But, but, one person can’t possibly take up every cause!!

No one asked you as an individual to take up every cause. That would be exhausting. But when something shakes your industry and a particular group of people in it to the core, that is not the moment to step away from the soap box like, “Nah, not my cause. Too tired. Takes too much energy.” If typing out a statement, or providing a retweet, or signal boosting marginalized voices who don’t happen to be your marginalized voice takes up too much of your time and energy, you probably need to reevaluate your definition of ally.

But, I’m an activist! Look at all the positive work I do over here!

It’s not enough. I’m sorry. It’s not enough. To quote Ellen Oh, “Hate is that thing that won’t go away if you ignore it. Hate doesn’t work that way.” You can’t claim to be an ally if you fight things that misrepresent and/or damage your own group, but ignore things that damage other groups in favor of posting happy books and butterflies. Or, I suppose you can, but let’s be honest about our intentions, please. If you are an ally in support of one group only, just say it. Let’s stop pretending to be something we’re not.

But if I talk about negative things, aren’t I just signal boosting them? I want to be a force of positivity!

I cannot tell you how many times I have heard this nonstatement as an excuse to ignore things that make people uncomfortable. You think you’re uncomfortable? Imagine how unfuckingcomfortable the people are who are literally being attacked, directly, by the thing you are ignoring.

I’m just worried if I make a statement about something from my professional platform that it might send the wrong message.

You might want to reconsider the message you’re trying to send.

Silence isn’t neutrality. Silence is apathy. Silence means you have taken the side of the oppressor.

One more time.

If you have safety and privilege and you don’t fight for those who don’t have safety and privilege, do not call yourself an ally.

Pitch Wars Mentor Bio!

PitchWars - YAToday’s the day! It’s time to decide which #PitchWars mentors are going to fight over your submission.

But wait, what’s Pitch Wars???

Here is an answer!

I love Pitch Wars because agented writers help unagented writers realize their potential. I also love it because it’s a catalyst for friendships that last forever! I also also love it because I get to throw down.

Why I’m awesome:

I’m represented by Kathleen Rushall of Marsal Lyon Literary. She’s the coolest person ever. I write what I’m requesting, and I have a good idea of what works and what doesn’t. I’m also an editorial intern for YA at  Entangled Publishing, and I know how tough it is to work through feedback sometimes. We can talk it out.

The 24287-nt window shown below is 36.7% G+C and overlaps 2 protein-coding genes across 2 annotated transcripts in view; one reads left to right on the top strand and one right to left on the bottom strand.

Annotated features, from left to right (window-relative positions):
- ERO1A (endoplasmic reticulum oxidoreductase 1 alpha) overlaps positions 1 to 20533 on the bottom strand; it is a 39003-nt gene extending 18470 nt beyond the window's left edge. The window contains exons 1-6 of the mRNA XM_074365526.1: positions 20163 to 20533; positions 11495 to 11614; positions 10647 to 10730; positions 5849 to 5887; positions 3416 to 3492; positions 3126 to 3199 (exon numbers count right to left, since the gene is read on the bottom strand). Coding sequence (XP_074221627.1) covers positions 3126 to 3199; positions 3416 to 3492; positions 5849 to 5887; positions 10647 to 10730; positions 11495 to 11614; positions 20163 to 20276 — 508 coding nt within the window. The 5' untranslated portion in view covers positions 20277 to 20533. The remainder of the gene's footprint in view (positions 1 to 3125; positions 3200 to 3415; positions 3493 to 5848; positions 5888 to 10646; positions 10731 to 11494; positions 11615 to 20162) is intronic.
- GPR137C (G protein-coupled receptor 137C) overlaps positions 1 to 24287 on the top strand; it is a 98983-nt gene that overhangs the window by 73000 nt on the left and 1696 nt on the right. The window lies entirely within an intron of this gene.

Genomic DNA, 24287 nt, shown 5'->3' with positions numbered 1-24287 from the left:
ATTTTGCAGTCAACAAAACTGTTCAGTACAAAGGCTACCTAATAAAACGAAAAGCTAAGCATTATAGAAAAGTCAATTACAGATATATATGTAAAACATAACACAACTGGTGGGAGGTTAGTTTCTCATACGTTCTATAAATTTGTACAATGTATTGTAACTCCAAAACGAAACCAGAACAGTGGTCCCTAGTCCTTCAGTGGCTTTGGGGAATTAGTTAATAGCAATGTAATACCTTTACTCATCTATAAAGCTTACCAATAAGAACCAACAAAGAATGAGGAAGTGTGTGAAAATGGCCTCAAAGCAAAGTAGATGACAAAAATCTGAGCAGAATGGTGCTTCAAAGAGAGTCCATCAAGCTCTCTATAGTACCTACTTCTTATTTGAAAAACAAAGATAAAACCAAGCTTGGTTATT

This is my second year mentoring! Last year my mentee was the lovely Linsey Miller, and she signed with Rachel Brooks from L. Perkins. Ready to make it two for two?

I’m wildly queer and an unshakable advocate for the trans community. I’m also a We Need Diverse Books team member. I’m in this thing to make marginalized voices louder and important stories impossible to ignore.

If I pick you, I will give you feedback on your entire ms, big picture and inline.

I have a squishy-faced dog named Pickles. Meet your mascot:

sleepy pickles

I’m a martial artist.

I’m super competitive.

I once sang Fall Out Boy live at a drag show.


Books I loved recently:

What I’m looking for:

  • Young adult, only. See that coffee cup up there? I will be just as grumpy if you send me non-YA as I am when there is not enough espresso in my Americano.
  • Excellent LGBTQIA representation. This is a requirement.
  • Fresh, smart contemporary
  • Exciting sci-fi with relatable characters (think THE LUNAR CHRONICLES)
  • Fantasy that feels new.
  • Character driven stories that stick with me
  • Romance and love interests that make me swoon
  • Tough choices
  • Snappy voice
  • Sex positivity

What I’m not looking for:

  • Literally anything with an all-white, all-cis, all-straight cast.
  • Anything that’s not YA
  • Genres I didn’t request
  • Books about religion
  • Predictable stories that rely heavily on tropes
  • Passive main characters

Alright. Show me what you’ve got. For submission guidelines, go here. And I suppose you can check out these other mentors if you have to. 😉